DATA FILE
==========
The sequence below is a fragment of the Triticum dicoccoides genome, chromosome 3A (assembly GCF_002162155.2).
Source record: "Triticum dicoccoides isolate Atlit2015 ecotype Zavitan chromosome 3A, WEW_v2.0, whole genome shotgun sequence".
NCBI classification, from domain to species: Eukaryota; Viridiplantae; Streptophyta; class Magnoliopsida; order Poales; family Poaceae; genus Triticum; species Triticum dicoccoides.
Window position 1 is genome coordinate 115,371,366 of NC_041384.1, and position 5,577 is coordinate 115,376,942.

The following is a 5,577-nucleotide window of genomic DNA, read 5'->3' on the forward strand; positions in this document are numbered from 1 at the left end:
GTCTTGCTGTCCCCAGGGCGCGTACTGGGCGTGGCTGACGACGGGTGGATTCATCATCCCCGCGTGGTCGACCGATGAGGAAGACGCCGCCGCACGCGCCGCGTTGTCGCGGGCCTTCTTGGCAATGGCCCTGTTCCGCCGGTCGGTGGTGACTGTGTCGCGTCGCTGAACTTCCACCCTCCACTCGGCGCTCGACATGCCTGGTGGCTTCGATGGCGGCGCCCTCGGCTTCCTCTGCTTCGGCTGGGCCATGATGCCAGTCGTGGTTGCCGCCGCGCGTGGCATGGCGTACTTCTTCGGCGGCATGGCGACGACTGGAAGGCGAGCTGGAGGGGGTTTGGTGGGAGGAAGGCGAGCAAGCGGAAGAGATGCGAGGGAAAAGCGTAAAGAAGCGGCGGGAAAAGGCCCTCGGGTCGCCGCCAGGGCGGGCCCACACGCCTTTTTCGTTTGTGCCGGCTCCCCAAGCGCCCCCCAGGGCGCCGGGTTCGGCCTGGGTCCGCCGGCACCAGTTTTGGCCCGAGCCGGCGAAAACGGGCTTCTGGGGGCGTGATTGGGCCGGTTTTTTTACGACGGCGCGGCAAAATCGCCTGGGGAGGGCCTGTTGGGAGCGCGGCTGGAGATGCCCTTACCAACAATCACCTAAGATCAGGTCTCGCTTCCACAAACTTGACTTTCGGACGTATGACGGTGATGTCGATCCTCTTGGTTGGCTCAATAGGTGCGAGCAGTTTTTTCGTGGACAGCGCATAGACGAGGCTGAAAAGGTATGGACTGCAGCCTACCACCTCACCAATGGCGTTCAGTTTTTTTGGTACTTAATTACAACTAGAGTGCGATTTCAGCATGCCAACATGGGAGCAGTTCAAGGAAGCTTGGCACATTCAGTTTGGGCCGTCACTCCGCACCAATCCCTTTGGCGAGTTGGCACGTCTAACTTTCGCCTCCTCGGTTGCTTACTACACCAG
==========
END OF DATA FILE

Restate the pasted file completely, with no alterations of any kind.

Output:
The sequence below is a fragment of the Triticum dicoccoides genome, chromosome 3A (assembly GCF_002162155.2).
Source record: "Triticum dicoccoides isolate Atlit2015 ecotype Zavitan chromosome 3A, WEW_v2.0, whole genome shotgun sequence".
NCBI classification, from domain to species: Eukaryota; Viridiplantae; Streptophyta; class Magnoliopsida; order Poales; family Poaceae; genus Triticum; species Triticum dicoccoides.
Window position 1 is genome coordinate 115,371,366 of NC_041384.1, and position 5,577 is coordinate 115,376,942.

The following is a 5,577-nucleotide window of genomic DNA, read 5'->3' on the forward strand; positions in this document are numbered from 1 at the left end:
GTCTTGCTGTCCCCAGGGCGCGTACTGGGCGTGGCTGACGACGGGTGGATTCATCATCCCCGCGTGGTCGACCGATGAGGAAGACGCCGCCGCACGCGCCGCGTTGTCGCGGGCCTTCTTGGCAATGGCCCTGTTCCGCCGGTCGGTGGTGACTGTGTCGCGTCGCTGAACTTCCACCCTCCACTCGGCGCTCGACATGCCTGGTGGCTTCGATGGCGGCGCCCTCGGCTTCCTCTGCTTCGGCTGGGCCATGATGCCAGTCGTGGTTGCCGCCGCGCGTGGCATGGCGTACTTCTTCGGCGGCATGGCGACGACTGGAAGGCGAGCTGGAGGGGGTTTGGTGGGAGGAAGGCGAGCAAGCGGAAGAGATGCGAGGGAAAAGCGTAAAGAAGCGGCGGGAAAAGGCCCTCGGGTCGCCGCCAGGGCGGGCCCACACGCCTTTTTCGTTTGTGCCGGCTCCCCAAGCGCCCCCCAGGGCGCCGGGTTCGGCCTGGGTCCGCCGGCACCAGTTTTGGCCCGAGCCGGCGAAAACGGGCTTCTGGGGGCGTGATTGGGCCGGTTTTTTTACGACGGCGCGGCAAAATCGCCTGGGGAGGGCCTGTTGGGAGCGCGGCTGGAGATGCCCTTACCAACAATCACCTAAGATCAGGTCTCGCTTCCACAAACTTGACTTTCGGACGTATGACGGTGATGTCGATCCTCTTGGTTGGCTCAATAGGTGCGAGCAGTTTTTTCGTGGACAGCGCATAGACGAGGCTGAAAAGGTATGGACTGCAGCCTACCACCTCACCAATGGCGTTCAGTTTTTTTGGTACTTAATTACAACTAGAGTGCGATTTCAGCATGCCAACATGGGAGCAGTTCAAGGAAGCTTGGCACATTCAGTTTGGGCCGTCACTCCGCACCAATCCCTTTGGCGAGTTGGCACGTCTAACTTTCGCCTCCTCGGTTGCTTACTACACCAG